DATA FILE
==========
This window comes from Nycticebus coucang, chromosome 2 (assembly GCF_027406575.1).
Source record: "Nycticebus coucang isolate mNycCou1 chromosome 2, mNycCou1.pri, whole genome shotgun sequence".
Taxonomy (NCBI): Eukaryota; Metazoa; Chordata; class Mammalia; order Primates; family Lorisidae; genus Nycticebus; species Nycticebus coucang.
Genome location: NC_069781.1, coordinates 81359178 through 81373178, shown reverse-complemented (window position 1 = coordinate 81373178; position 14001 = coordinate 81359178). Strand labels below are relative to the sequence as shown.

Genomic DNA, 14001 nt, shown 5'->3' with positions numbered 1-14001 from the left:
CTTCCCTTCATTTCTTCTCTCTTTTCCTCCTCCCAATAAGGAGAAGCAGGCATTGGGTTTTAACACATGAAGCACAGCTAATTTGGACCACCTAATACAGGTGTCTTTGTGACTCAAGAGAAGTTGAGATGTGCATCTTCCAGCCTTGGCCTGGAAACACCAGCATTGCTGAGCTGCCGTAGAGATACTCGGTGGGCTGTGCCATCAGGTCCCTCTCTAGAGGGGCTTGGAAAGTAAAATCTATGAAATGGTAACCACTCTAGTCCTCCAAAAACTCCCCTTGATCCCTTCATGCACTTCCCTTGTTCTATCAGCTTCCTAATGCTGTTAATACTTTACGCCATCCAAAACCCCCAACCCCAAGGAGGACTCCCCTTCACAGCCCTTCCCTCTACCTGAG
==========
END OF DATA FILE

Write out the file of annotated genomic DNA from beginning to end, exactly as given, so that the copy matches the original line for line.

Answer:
This window comes from Nycticebus coucang, chromosome 2 (assembly GCF_027406575.1).
Source record: "Nycticebus coucang isolate mNycCou1 chromosome 2, mNycCou1.pri, whole genome shotgun sequence".
Taxonomy (NCBI): Eukaryota; Metazoa; Chordata; class Mammalia; order Primates; family Lorisidae; genus Nycticebus; species Nycticebus coucang.
Genome location: NC_069781.1, coordinates 81359178 through 81373178, shown reverse-complemented (window position 1 = coordinate 81373178; position 14001 = coordinate 81359178). Strand labels below are relative to the sequence as shown.

Genomic DNA, 14001 nt, shown 5'->3' with positions numbered 1-14001 from the left:
CTTCCCTTCATTTCTTCTCTCTTTTCCTCCTCCCAATAAGGAGAAGCAGGCATTGGGTTTTAACACATGAAGCACAGCTAATTTGGACCACCTAATACAGGTGTCTTTGTGACTCAAGAGAAGTTGAGATGTGCATCTTCCAGCCTTGGCCTGGAAACACCAGCATTGCTGAGCTGCCGTAGAGATACTCGGTGGGCTGTGCCATCAGGTCCCTCTCTAGAGGGGCTTGGAAAGTAAAATCTATGAAATGGTAACCACTCTAGTCCTCCAAAAACTCCCCTTGATCCCTTCATGCACTTCCCTTGTTCTATCAGCTTCCTAATGCTGTTAATACTTTACGCCATCCAAAACCCCCAACCCCAAGGAGGACTCCCCTTCACAGCCCTTCCCTCTACCTGAG